Notes on Presentation:  Bubble Sugar Garnish


Thursday, June 24, 2010

~Fiery Summer Colors~ Plum spicy variations on classic summer fare

 So I'm back in my canning shoes with help from the proverbial shoehorns of cheap Kerr supplies and an abundance of ripening summer fruit at the farmers market.  This time of year the market really gets going and we begin to run into all kinds of interesting hybrid produce.  One such fruit I've never come across before is the somewhat obscure Aprium: a more labor-intensive cultivar, hybrid cousin to the Pluot and the Plumcot.
My last batch of unusual Marmalade was a hit with visiting family so I got all set to make more but I had no grapefruit, as the recipe would suggest.  I did however have the rough volume of a large grapefruit in organic, reddish, ripening apriclom... plapricot... Apriums!  OK, Got it!  Lets go!

~Spicy Aprium Orange Marmalade~

6 Large Oranges (the heavier the orange = juicier)
5 Apriums (Pluots or Red Plums work too)
1 Small Habanero Pepper
3 Tablespoons Lime Juice
1 Tablespoon Grand Mariner
3 Teaspoons Calcium Water
3 C Water
2-3 C Sugar (depending on how sweet you want it)
4 Teaspoons Pomona's Universal Pectin

                              Canning Utensil Kit including:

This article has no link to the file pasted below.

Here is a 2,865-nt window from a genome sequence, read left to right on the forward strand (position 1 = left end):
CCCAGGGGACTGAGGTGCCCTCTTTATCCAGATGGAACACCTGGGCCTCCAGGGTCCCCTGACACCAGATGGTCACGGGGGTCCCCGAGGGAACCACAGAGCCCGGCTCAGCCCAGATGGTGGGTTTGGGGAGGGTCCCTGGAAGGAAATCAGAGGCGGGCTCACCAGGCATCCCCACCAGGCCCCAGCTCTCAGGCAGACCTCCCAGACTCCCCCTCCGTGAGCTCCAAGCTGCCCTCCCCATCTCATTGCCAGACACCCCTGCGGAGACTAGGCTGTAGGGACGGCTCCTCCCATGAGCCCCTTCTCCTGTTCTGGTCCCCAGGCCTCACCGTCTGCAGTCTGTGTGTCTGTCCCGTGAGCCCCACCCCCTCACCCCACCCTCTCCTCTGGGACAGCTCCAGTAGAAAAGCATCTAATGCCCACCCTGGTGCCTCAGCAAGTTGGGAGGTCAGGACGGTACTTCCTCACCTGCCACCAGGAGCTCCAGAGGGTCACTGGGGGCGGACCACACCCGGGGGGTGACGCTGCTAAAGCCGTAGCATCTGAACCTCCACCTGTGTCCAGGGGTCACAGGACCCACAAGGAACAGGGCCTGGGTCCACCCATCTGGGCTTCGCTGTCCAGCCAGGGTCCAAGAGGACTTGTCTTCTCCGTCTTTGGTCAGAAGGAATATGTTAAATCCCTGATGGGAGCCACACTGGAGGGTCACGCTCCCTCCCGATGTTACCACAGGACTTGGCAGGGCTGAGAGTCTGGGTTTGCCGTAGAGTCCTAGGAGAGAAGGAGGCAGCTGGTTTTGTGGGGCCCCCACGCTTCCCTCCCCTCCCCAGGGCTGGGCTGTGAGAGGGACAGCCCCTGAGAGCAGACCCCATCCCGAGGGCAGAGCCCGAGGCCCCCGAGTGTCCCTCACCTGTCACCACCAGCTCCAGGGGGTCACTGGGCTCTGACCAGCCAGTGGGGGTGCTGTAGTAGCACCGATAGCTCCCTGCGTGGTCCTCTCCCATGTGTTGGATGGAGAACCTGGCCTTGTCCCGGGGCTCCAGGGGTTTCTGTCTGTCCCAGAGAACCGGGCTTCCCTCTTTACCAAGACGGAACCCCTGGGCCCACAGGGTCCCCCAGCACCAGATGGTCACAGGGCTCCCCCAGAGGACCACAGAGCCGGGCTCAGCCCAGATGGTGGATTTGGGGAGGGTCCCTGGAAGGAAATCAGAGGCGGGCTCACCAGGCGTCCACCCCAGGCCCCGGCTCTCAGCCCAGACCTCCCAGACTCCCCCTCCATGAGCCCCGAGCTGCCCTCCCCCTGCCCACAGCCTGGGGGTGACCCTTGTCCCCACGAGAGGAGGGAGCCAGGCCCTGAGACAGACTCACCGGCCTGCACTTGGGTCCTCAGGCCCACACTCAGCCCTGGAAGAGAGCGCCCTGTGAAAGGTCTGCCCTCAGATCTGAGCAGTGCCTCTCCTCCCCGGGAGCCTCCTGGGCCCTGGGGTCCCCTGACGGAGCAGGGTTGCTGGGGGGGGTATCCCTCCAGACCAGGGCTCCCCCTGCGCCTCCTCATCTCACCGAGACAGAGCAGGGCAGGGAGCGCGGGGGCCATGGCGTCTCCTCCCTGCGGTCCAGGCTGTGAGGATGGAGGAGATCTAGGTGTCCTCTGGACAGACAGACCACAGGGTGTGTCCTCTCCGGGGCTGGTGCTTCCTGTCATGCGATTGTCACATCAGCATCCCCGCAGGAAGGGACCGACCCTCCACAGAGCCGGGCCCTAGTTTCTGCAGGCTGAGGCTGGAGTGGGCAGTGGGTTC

Jar Lifter Tongs
                                 Head Room Measuring Stick
                                 Lid Magnet Wand
                                 Canning Funnel
                                 XL Pot for boiling

Yield - 7 8oz Jars

When I got started on this recipe and I had all my mise en place in order I noticed some leftover habanero peppers (from a spicy guacamole... future post perhaps) sitting in a bowl on the side of the counter.  I've always loved sweet fruit dishes with some background spice so I though it would work as well with jams and jellies as it does with spicy candy fillings and juices!  So it does as it turns out, but be aware that a little goes a LONG way when it comes to Habaneros.

This recipe, like the last Marmalade post, is produced with a calcium-catalyzed, low-ester pectin (in this case Pomona's) but you should be fine following the recipe included with most pectin powders.   

Wash your Apriums or Plums thoroughly and remove the stones and stem segments, then rough chop. De-seed and cut the hot pepper into small pieces. Put peppers, apriums, lime juice and grand marnier in the blender and blend on high speed for 4 minutes.

Speaking of peppers here rather than there...  or more about what the "hot" really is...